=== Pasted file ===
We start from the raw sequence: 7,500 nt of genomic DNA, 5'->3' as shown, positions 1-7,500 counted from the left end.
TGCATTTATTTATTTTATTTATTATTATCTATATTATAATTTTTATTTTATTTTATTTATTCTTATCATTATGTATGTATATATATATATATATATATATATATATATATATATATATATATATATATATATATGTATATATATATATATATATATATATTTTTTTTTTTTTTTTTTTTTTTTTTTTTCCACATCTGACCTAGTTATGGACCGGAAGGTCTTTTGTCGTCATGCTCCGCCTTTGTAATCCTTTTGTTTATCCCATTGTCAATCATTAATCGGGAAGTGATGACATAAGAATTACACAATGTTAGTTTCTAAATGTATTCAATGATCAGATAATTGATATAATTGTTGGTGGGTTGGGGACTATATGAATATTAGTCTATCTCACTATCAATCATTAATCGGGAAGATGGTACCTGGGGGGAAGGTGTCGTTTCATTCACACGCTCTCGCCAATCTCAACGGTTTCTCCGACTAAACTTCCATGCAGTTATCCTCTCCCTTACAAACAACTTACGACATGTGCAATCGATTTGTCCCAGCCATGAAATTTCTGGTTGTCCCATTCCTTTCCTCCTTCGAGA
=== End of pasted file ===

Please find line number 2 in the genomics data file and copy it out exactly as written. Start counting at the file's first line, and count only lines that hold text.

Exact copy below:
TGCATTTATTTATTTTATTTATTATTATCTATATTATAATTTTTATTTTATTTTATTTATTCTTATCATTATGTATGTATATATATATATATATATATATATATATATATATATATATATATATATATATATATGTATATATATATATATATATATATATTTTTTTTTTTTTTTTTTTTTTTTTTTTTCCACATCTGACCTAGTTATGGACCGGAAGGTCTTTTGTCGTCATGCTCCGCCTTTGTAATCCTTTTGTTTATCCCATTGTCAATCATTAATCGGGAAGTGATGACATAAGAATTACACAATGTTAGTTTCTAAATGTATTCAATGATCAGATAATTGATATAATTGTTGGTGGGTTGGGGACTATATGAATATTAGTCTATCTCACTATCAATCATTAATCGGGAAGATGGTACCTGGGGGGAAGGTGTCGTTTCATTCACACGCTCTCGCCAATCTCAACGGTTTCTCCGACTAAACTTCCATGCAGTTATCCTCTCCCTTACAAACAACTTACGACATGTGCAATCGATTTGTCCCAGCCATGAAATTTCTGGTTGTCCCATTCCTTTCCTCCTTCGAGA